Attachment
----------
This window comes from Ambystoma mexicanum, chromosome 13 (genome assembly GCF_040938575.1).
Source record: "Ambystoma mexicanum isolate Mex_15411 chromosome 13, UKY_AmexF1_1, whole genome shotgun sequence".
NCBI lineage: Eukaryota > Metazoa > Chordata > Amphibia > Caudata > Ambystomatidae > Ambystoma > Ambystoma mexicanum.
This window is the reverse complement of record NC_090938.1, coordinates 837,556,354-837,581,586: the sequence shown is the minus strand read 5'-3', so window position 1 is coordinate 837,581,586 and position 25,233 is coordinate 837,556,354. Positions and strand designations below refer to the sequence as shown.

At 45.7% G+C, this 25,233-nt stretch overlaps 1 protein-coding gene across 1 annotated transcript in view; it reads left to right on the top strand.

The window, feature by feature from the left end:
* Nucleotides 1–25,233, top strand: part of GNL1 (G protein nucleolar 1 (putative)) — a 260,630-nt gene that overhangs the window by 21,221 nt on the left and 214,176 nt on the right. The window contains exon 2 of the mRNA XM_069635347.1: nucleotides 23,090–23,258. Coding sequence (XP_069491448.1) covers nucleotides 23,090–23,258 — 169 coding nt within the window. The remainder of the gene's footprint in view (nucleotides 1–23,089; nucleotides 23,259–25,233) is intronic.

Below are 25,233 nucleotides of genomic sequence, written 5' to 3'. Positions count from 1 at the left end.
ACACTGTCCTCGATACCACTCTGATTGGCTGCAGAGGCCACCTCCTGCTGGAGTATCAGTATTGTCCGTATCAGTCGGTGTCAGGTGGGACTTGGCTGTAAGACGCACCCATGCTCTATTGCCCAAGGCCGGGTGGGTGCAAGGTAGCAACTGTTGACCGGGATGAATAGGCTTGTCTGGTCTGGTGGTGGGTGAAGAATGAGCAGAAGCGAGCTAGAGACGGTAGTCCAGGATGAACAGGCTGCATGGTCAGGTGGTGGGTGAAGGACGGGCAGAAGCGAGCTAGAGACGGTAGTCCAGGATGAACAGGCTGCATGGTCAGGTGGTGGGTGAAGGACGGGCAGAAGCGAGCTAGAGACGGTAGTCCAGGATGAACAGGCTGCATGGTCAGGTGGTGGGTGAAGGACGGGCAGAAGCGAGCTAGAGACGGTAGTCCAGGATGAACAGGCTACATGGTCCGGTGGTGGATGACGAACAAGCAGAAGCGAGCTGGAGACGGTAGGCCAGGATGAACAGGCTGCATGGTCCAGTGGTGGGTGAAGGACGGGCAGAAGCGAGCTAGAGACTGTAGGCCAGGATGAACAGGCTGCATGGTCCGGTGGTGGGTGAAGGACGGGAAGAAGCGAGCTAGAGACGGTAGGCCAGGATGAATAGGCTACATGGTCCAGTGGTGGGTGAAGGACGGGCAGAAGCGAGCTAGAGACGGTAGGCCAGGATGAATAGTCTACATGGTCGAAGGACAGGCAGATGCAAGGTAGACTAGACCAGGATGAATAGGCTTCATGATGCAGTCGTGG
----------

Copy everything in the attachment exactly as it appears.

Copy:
This window comes from Ambystoma mexicanum, chromosome 13 (genome assembly GCF_040938575.1).
Source record: "Ambystoma mexicanum isolate Mex_15411 chromosome 13, UKY_AmexF1_1, whole genome shotgun sequence".
NCBI lineage: Eukaryota > Metazoa > Chordata > Amphibia > Caudata > Ambystomatidae > Ambystoma > Ambystoma mexicanum.
This window is the reverse complement of record NC_090938.1, coordinates 837,556,354-837,581,586: the sequence shown is the minus strand read 5'-3', so window position 1 is coordinate 837,581,586 and position 25,233 is coordinate 837,556,354. Positions and strand designations below refer to the sequence as shown.

At 45.7% G+C, this 25,233-nt stretch overlaps 1 protein-coding gene across 1 annotated transcript in view; it reads left to right on the top strand.

The window, feature by feature from the left end:
* Nucleotides 1–25,233, top strand: part of GNL1 (G protein nucleolar 1 (putative)) — a 260,630-nt gene that overhangs the window by 21,221 nt on the left and 214,176 nt on the right. The window contains exon 2 of the mRNA XM_069635347.1: nucleotides 23,090–23,258. Coding sequence (XP_069491448.1) covers nucleotides 23,090–23,258 — 169 coding nt within the window. The remainder of the gene's footprint in view (nucleotides 1–23,089; nucleotides 23,259–25,233) is intronic.

Below are 25,233 nucleotides of genomic sequence, written 5' to 3'. Positions count from 1 at the left end.
ACACTGTCCTCGATACCACTCTGATTGGCTGCAGAGGCCACCTCCTGCTGGAGTATCAGTATTGTCCGTATCAGTCGGTGTCAGGTGGGACTTGGCTGTAAGACGCACCCATGCTCTATTGCCCAAGGCCGGGTGGGTGCAAGGTAGCAACTGTTGACCGGGATGAATAGGCTTGTCTGGTCTGGTGGTGGGTGAAGAATGAGCAGAAGCGAGCTAGAGACGGTAGTCCAGGATGAACAGGCTGCATGGTCAGGTGGTGGGTGAAGGACGGGCAGAAGCGAGCTAGAGACGGTAGTCCAGGATGAACAGGCTGCATGGTCAGGTGGTGGGTGAAGGACGGGCAGAAGCGAGCTAGAGACGGTAGTCCAGGATGAACAGGCTGCATGGTCAGGTGGTGGGTGAAGGACGGGCAGAAGCGAGCTAGAGACGGTAGTCCAGGATGAACAGGCTACATGGTCCGGTGGTGGATGACGAACAAGCAGAAGCGAGCTGGAGACGGTAGGCCAGGATGAACAGGCTGCATGGTCCAGTGGTGGGTGAAGGACGGGCAGAAGCGAGCTAGAGACTGTAGGCCAGGATGAACAGGCTGCATGGTCCGGTGGTGGGTGAAGGACGGGAAGAAGCGAGCTAGAGACGGTAGGCCAGGATGAATAGGCTACATGGTCCAGTGGTGGGTGAAGGACGGGCAGAAGCGAGCTAGAGACGGTAGGCCAGGATGAATAGTCTACATGGTCGAAGGACAGGCAGATGCAAGGTAGACTAGACCAGGATGAATAGGCTTCATGATGCAGTCGTGG